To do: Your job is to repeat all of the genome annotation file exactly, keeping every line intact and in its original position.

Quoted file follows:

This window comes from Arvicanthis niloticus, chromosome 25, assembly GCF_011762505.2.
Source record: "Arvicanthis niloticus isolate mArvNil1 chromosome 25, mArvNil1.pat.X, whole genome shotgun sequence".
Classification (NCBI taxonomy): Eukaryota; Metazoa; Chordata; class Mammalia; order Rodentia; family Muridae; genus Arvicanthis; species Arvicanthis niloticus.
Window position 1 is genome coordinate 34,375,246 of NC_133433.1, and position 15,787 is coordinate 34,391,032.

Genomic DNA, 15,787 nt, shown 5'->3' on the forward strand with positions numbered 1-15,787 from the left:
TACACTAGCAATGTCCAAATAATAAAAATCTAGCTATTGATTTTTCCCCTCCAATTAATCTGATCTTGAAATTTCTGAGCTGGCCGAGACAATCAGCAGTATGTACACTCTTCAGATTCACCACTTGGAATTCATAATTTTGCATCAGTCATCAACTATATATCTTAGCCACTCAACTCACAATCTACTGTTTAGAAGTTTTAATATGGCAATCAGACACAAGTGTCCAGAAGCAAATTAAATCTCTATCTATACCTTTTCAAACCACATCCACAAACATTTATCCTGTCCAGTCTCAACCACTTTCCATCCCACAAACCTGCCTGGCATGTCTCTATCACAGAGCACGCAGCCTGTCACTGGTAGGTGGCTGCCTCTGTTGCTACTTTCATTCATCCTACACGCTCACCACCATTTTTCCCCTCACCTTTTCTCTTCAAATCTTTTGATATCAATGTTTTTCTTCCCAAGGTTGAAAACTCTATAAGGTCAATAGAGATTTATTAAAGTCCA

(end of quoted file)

This window comes from Arvicanthis niloticus, chromosome 25, assembly GCF_011762505.2.
Source record: "Arvicanthis niloticus isolate mArvNil1 chromosome 25, mArvNil1.pat.X, whole genome shotgun sequence".
Classification (NCBI taxonomy): Eukaryota; Metazoa; Chordata; class Mammalia; order Rodentia; family Muridae; genus Arvicanthis; species Arvicanthis niloticus.
Window position 1 is genome coordinate 34,375,246 of NC_133433.1, and position 15,787 is coordinate 34,391,032.

Genomic DNA, 15,787 nt, shown 5'->3' on the forward strand with positions numbered 1-15,787 from the left:
TACACTAGCAATGTCCAAATAATAAAAATCTAGCTATTGATTTTTCCCCTCCAATTAATCTGATCTTGAAATTTCTGAGCTGGCCGAGACAATCAGCAGTATGTACACTCTTCAGATTCACCACTTGGAATTCATAATTTTGCATCAGTCATCAACTATATATCTTAGCCACTCAACTCACAATCTACTGTTTAGAAGTTTTAATATGGCAATCAGACACAAGTGTCCAGAAGCAAATTAAATCTCTATCTATACCTTTTCAAACCACATCCACAAACATTTATCCTGTCCAGTCTCAACCACTTTCCATCCCACAAACCTGCCTGGCATGTCTCTATCACAGAGCACGCAGCCTGTCACTGGTAGGTGGCTGCCTCTGTTGCTACTTTCATTCATCCTACACGCTCACCACCATTTTTCCCCTCACCTTTTCTCTTCAAATCTTTTGATATCAATGTTTTTCTTCCCAAGGTTGAAAACTCTATAAGGTCAATAGAGATTTATTAAAGTCCA